This is the second installation in our new essay series. Last time we heard from writer Judy McGuire about being forced out of a rent-stabilized apartment in Williamsburg by developers. This time Eliza Hecht, whose byline you may have seen on the Modern Love column in The New York Times recently, reflects on crying in public. To submit essay pitches, email us.
I live in Crown Heights, which I chose partly because of the convenient trains–I can catch both the 2/3, to go up the west side of Manhattan, or the 4/5, to go up the east, at Franklin Ave.
Not that long ago, I was taking the train home from school in the West Village. I was sitting, but strangers were standing crowded around me, commuting back to their lives at home. As the train rocked its way back to Brooklyn, I was listening to This American Life. It was an episode I had heard before, one that concluded with several girls in juvenile hall singing to their mothers.
“Mama. I’m sorry,” the girls sang. “I’m sorry. Mama, I’m sorry.”
This particular episode is one of those stories that doesn’t even pretend not to be emotionally manipulative. These girls, in a home for committing crimes, were apologizing to their mothers for what they did. In song.
I have always cried easily. My emotions live close up under my skin, and I’m not good at holding them in. All the girls are crying, Ira Glass tells us. Their moms are crying. And as I listened to this episode, this blatant, unmasked tearjearker of an episode, I started to cry, too. I tried to cry silently, wiping my tears away with subtle hand movements. Soon, I felt a touch on my shoulder.
A Latino man stood in front of me, holding out a paper towel. He gestured to me, indicating that I should take it. I smiled, mouthed the words “thank you,” and accepted.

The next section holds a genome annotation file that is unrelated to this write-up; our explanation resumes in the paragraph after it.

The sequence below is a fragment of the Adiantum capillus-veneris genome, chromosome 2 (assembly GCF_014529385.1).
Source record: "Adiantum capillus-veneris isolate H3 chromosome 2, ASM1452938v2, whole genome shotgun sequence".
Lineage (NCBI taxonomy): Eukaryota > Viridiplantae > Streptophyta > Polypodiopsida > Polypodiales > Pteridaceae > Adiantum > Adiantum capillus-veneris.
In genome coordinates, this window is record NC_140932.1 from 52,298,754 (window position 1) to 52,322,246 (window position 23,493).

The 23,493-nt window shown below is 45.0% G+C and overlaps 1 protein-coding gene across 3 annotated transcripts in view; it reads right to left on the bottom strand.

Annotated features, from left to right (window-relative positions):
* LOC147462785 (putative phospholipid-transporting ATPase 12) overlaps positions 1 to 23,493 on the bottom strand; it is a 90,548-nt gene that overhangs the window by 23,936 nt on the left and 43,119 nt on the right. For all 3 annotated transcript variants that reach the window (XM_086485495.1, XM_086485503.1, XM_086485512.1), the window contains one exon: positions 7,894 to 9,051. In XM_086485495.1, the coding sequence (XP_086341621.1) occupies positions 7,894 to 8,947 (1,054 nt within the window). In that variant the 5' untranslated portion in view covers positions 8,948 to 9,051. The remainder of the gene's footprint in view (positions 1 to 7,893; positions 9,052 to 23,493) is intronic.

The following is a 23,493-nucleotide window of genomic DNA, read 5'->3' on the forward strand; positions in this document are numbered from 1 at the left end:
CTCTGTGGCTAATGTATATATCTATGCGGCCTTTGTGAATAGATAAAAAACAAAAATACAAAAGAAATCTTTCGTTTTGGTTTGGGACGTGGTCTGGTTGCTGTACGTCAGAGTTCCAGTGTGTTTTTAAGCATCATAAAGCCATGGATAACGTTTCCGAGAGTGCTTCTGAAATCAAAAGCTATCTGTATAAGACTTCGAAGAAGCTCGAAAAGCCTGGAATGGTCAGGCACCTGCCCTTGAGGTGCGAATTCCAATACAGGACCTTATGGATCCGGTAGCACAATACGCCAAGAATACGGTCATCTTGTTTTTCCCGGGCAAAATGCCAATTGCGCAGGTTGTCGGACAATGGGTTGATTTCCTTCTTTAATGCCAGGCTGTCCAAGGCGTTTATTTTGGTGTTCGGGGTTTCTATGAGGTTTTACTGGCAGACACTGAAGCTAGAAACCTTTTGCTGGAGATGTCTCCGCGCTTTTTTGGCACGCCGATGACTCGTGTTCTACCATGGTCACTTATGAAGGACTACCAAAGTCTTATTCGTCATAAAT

I wiped the tears from my eyes and blew my nose, but I couldn’t stop crying. A minute later, I felt another touch on my arm. When I looked up, a young blonde woman was looking at me.
“Are you okay?” she asked, under her breath.
“I am,” I said, embarrassed. “Thank you so much.”
New York is a city where people poop in public, so it makes sense that we find ourselves crying in public, too. We’re always in close quarters with strangers: they brush our elbows on the street, our thighs touch when we’re sitting next to each other on the subway. Even so, it’s easy to feel alone. There are so many people that we are constantly floating through a sea of strangers, glancing at each other, but never really connecting.
I’ve been single for nearly four years. I live alone, in a studio apartment, with my dog. I love my apartment – it has the original hardwood floors, and an exposed brick wall. I really love my dog. I’ve learned to enjoy being alone most of the time. But still, there are nights when I come in off my fire escape, after smoking my last cigarette of the evening, and wish I had someone.
I feel an emptiness inside of me that I don’t know if I will ever fill. I think that maybe I should get another dog, that a dog would fix it, but I know that’s not true. I wish someone would hold me. Just rub my back, like my mom used to do when I couldn’t sleep. Fingers lightly scratching.
I don’t have that company, for now. Maybe I never will. But I can get pleasure out of the community I do have. New York is my community. I’m in a city of people like me: cranky, demanding, even rude, at times. In New York, I can be short with people. I can talk back to the lady on the subway when she jostles me and doesn’t apologize. I’m also surrounded by people who are wildly different from me, in so many ways, from the countries they were born in to their unusual allergies.
There’s a reason we look at each other and say “only in New York.” It’s an acknowledgement that we’re all in this together, that we’ve all seen the man with the cat on his head on Broadway – this crazy city is something we share, and love, and it knits us all together in a way nowhere else can.
In New York, the city where old ladies yell at you in line at the fish counter, where people say a pointed “excuse me” when you accidentally brush them with your bag, I’ve learned that strangers still care. And I try to pay it forward.
Now, when I see someone sitting on the stoop of a brownstone, looking sad, I always stop.
“You okay?” I ask.
Usually they look up, and nod.
“Yeah, thanks,” they say.
“Okay,” I say. “Good. Just checking.”